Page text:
Studies have shown that well over half of people with Irritable Bowel Syndrome report their IBS symptoms worsening after meals.  Many people with IBS seek to perfect an ‘IBS DIET” to control their symptoms and while the internet is filled with tips on how to go about eliminating problem foods or ‘food triggers’ from you diet, without guidance from an expert in nutrition, you can end up eating an unbalanced diet that isn’t that healthy for your body and immune system health.

How does Food Cause IBS Symptoms and Can an IBS Diet Help?
The gut, or gastrointestinal system, is responsible for processing food, breaking it down, and getting nutrients out of it before getting rid of the waste products.  This is a very complex process–many different hormones, digestive enzymes and things to help break down the food are released at different areas in the gut at specific times during the passage of food through the gut.  Also, the gut movements and contractions have to be specially coordinated to churn food and move food though the tubes of the gut at the right speed.
Different foods activate different hormones and enzymes. Material such as fibre that is not digestible is also sensed through special sensors in the gut that are part of the ‘gut in the brain’ or the ‘second brain’ as it is often called.  Certain types of fibre make IBS symptoms worse in many people–particularly INSOLUBLE fibre.  Soluble fibre, on the other hand, can be part of the treatment plan for constipation symptoms of IBS.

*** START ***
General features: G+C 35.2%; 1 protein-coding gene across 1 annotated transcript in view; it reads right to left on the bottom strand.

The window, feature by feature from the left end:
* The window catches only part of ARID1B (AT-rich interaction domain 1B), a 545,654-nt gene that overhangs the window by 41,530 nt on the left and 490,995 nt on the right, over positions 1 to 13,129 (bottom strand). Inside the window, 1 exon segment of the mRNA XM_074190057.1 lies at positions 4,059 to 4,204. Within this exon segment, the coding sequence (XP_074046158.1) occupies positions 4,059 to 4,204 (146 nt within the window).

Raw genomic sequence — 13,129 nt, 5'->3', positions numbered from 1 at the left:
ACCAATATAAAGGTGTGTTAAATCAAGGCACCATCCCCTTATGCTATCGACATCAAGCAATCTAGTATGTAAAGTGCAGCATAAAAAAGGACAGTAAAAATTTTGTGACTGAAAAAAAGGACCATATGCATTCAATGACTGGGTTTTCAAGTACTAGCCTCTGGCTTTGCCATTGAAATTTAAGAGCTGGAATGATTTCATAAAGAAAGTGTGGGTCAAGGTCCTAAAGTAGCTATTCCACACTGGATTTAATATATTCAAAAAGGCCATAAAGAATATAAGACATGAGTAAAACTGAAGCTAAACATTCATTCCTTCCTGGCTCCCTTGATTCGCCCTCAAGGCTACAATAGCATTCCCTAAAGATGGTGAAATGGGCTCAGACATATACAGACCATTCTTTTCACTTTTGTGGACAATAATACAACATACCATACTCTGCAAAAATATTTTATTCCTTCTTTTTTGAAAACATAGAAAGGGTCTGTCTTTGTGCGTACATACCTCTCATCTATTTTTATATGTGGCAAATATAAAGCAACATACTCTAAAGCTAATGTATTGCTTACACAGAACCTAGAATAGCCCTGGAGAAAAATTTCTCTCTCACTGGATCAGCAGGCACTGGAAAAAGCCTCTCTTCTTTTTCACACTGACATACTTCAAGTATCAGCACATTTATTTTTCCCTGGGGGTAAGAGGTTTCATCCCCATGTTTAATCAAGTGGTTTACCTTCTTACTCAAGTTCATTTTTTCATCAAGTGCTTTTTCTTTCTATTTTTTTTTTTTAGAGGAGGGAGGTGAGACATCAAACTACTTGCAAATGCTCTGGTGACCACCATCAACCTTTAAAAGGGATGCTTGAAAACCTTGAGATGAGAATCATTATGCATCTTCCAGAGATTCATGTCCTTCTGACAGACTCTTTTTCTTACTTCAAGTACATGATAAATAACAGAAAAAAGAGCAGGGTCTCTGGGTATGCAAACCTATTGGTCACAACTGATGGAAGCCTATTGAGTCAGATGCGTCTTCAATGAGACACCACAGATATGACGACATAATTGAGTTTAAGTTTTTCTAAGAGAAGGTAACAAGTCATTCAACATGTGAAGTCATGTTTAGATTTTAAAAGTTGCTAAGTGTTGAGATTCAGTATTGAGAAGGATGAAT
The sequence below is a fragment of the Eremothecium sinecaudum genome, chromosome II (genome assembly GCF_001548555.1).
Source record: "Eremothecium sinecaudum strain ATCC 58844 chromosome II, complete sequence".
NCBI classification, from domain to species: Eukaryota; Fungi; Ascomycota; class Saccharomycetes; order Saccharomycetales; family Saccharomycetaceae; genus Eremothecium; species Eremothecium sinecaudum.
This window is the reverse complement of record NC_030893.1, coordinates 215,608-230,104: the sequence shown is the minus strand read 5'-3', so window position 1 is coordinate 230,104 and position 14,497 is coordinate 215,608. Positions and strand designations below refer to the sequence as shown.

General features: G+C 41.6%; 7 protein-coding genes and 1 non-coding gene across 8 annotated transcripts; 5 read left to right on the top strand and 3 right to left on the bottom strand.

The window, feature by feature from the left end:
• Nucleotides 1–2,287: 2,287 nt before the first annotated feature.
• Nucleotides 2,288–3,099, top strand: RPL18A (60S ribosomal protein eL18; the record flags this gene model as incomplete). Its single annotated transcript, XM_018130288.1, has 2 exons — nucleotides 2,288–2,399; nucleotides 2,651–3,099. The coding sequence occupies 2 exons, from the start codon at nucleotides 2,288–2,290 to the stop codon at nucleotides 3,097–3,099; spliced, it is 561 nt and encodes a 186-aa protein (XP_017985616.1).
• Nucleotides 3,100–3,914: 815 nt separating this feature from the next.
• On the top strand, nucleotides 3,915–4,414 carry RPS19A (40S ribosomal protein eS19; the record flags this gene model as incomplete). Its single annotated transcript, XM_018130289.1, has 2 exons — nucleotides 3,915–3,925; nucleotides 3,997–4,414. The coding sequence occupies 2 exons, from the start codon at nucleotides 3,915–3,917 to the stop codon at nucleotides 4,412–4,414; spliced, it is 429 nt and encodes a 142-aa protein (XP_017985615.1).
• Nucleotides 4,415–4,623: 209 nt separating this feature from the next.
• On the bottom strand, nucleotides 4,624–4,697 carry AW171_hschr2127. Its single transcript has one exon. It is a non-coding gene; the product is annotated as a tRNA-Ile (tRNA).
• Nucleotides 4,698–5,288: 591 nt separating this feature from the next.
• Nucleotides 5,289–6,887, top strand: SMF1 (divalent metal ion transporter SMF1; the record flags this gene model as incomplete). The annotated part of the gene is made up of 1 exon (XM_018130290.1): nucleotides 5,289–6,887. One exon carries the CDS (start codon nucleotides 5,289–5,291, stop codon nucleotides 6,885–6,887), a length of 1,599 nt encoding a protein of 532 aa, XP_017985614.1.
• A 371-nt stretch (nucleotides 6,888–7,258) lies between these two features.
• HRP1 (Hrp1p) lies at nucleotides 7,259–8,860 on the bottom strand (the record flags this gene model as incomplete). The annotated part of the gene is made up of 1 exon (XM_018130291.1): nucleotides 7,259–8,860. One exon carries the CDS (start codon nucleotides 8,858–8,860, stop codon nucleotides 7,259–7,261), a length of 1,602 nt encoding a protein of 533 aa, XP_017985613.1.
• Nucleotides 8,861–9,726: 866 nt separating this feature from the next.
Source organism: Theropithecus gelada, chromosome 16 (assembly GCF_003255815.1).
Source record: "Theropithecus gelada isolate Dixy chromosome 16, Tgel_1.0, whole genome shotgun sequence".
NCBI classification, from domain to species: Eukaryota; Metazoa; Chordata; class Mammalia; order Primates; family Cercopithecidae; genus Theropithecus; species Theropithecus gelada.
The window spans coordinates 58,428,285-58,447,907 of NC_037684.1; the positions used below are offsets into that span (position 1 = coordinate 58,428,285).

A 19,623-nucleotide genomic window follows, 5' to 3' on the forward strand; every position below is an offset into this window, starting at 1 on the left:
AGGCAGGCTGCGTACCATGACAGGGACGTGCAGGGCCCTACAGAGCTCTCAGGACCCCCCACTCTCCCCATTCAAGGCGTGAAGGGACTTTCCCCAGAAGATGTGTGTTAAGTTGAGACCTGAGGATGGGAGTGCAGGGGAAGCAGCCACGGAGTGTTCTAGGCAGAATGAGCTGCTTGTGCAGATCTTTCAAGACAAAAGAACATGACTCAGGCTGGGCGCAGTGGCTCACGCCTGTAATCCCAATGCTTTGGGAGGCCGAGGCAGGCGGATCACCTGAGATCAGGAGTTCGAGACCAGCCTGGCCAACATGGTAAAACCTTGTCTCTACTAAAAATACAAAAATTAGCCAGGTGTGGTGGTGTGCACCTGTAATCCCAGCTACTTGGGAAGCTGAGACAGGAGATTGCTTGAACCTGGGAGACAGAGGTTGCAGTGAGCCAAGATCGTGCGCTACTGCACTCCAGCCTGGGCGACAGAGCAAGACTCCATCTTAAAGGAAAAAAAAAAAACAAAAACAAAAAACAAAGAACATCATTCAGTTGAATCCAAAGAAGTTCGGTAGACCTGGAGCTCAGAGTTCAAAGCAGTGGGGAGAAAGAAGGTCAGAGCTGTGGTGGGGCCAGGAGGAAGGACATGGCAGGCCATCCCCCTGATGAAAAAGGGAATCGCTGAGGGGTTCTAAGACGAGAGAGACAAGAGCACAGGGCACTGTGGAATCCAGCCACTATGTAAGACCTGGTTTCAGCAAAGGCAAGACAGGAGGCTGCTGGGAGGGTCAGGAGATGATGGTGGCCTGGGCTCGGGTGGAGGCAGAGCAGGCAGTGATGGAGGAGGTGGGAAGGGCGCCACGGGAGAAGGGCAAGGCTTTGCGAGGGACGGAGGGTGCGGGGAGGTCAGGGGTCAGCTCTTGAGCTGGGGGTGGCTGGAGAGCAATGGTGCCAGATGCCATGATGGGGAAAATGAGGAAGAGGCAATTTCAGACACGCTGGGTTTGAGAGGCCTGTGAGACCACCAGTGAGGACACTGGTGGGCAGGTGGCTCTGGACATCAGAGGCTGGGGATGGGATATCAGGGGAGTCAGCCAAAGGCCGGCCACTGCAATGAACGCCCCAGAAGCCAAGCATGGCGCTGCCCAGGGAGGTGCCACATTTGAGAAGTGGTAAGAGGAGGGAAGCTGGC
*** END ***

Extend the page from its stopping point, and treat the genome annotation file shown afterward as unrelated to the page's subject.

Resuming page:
So, in this complex process, certain foods can cause reactions in the gut, depending on factors such as the type of bacteria in the gut, the quality of food ingested, the emotional state of the person eating the food, and the size of the meal eaten etc.  Certain foods can irritate the gut, or cause certain chemicals to be released into the gut, leading to gut irritation and IBS symptoms.  There are good studies that show that eating large meals makes symptoms of Irritable bowel syndrome worse in some people, so it is worth experimenting to see if eating more frequent smaller meals makes a difference for you.
The details of all of these factors mentioned above are each discussed in detail in the other articles on this website!

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